No matter what, you’re still making good choices as a result as well. Like, you know what to eat, you know what services you. You know if something doesn’t feel good or if that person triggers you. Or if you haven’t had enough time on the trail today and you need to get back tomorrow longer. You just know how to make good choices because your nervous system is supporting you. It’s nine times your gut was talking to your brain. One time your brain is talking to your gut.
Chris Kresser: Right, right, and this is in our language.
Allison Post: Absolutely.
Chris Kresser: “Got a gut feeling,” all these sayings that, where at least in our vernacular, we understand this connection. It took science a while to catch up to the understanding, but people intuitively know “butterflies in my stomach,” those kinds of nervous digestive symptoms that people might have before they go up on stage and do a public talk. They might have to run to the bathroom or something like that. It’s not like this is new. Most people have had a direct experience of the gut–brain connection.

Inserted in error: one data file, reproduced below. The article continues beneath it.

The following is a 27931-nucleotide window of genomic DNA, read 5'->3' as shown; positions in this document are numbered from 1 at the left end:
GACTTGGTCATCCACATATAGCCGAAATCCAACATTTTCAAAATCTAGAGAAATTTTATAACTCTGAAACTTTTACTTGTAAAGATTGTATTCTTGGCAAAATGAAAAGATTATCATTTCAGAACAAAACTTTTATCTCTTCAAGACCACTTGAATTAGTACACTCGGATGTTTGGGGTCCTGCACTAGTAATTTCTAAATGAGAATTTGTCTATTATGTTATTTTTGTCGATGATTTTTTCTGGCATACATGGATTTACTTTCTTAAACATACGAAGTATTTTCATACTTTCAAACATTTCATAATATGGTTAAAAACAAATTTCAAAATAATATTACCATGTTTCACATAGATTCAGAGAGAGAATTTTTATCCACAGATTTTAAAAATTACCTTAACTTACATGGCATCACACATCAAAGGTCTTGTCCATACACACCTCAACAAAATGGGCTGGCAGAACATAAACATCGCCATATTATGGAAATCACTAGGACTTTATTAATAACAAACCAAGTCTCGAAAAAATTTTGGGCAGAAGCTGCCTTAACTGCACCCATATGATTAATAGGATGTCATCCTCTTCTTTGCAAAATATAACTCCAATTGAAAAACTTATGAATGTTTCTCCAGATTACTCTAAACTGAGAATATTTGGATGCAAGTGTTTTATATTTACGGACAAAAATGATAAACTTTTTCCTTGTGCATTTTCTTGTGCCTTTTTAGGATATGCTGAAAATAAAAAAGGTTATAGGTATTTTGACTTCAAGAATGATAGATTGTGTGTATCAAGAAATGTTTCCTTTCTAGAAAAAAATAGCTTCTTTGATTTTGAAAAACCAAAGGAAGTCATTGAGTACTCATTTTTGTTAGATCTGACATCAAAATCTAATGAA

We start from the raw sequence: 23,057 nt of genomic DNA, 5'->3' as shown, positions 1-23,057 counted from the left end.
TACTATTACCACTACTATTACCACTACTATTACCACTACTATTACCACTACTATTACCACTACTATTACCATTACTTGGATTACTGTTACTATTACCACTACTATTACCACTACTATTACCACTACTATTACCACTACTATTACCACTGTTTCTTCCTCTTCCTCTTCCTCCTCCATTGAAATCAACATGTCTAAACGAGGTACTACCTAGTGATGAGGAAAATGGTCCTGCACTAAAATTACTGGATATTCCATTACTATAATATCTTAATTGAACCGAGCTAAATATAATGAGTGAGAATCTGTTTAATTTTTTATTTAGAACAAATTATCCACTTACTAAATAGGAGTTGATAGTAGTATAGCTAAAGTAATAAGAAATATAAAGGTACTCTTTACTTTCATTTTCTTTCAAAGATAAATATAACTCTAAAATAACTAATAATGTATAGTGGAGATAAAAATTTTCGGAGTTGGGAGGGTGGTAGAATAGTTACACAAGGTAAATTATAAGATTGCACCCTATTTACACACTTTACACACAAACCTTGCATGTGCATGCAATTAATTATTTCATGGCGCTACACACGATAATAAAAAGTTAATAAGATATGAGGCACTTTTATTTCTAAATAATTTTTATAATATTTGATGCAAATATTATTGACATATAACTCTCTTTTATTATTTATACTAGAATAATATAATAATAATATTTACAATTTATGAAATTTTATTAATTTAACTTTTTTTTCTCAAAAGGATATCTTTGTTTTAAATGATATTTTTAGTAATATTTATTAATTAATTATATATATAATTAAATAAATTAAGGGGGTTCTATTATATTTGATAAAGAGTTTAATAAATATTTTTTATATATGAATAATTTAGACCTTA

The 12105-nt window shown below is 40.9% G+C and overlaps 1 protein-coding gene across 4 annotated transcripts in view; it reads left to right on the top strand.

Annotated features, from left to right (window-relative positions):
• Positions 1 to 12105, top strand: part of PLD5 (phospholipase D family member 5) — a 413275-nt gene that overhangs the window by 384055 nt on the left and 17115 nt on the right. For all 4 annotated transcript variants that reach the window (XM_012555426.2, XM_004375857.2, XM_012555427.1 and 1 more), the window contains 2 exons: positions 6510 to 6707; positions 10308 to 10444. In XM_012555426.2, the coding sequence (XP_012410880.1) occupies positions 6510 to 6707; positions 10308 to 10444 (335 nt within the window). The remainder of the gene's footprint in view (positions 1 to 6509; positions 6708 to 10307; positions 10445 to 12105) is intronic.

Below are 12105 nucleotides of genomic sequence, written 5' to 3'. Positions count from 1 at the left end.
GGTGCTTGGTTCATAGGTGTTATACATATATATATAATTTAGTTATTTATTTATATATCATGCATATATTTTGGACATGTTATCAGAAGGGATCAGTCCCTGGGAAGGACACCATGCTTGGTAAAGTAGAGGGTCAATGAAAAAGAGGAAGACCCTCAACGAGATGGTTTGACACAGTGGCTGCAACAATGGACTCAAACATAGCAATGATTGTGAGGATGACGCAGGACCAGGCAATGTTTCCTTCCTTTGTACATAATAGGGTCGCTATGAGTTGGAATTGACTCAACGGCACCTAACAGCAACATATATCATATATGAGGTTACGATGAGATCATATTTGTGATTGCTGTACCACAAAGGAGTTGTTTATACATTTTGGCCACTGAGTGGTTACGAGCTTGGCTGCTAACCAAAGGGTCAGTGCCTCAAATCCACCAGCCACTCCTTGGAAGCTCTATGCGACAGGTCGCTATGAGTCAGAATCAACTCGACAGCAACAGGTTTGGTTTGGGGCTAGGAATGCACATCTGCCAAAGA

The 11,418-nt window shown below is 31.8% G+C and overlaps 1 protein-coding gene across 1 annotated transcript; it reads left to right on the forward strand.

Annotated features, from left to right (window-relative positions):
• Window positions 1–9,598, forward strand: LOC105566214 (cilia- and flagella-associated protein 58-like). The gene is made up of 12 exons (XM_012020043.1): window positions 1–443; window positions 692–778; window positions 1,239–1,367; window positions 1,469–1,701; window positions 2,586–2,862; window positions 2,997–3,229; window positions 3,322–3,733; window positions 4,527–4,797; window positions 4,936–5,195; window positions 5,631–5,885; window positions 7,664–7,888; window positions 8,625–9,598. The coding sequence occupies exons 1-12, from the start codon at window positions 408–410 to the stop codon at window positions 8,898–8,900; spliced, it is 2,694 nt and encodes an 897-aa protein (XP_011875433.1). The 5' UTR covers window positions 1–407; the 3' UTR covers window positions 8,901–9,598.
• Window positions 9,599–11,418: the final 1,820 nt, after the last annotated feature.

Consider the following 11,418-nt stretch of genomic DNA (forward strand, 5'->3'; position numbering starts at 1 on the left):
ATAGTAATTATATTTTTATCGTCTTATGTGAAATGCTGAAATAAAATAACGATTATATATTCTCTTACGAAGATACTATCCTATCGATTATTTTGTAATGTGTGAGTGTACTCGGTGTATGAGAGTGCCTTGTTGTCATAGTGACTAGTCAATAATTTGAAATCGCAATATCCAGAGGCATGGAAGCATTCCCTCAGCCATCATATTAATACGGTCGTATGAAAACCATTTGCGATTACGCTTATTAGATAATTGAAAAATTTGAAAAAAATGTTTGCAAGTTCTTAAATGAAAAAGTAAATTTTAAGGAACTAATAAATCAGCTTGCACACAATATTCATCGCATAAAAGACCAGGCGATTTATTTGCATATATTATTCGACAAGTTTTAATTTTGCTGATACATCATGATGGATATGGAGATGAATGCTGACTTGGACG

But I think what is often not clear to people is how this gets activated day to day with smaller and less obvious influences. So, for example, I just wrote an email. I haven’t sent it out yet. But on how screens and technology activate the sympathetic nervous system, like fight or flight. And there’s a couple studies. There’s one 2017 study that showed that kids who use smartphones in the evening experienced an increase in heart rate and a decrease in autonomic nervous system activity, both of which are, of course, evidence of an activated fight-or-flight response. And then another 2014 study that found that sending an email and waiting for the response caused an activation of the sympathetic nervous system. So how many of us are just doing that all day?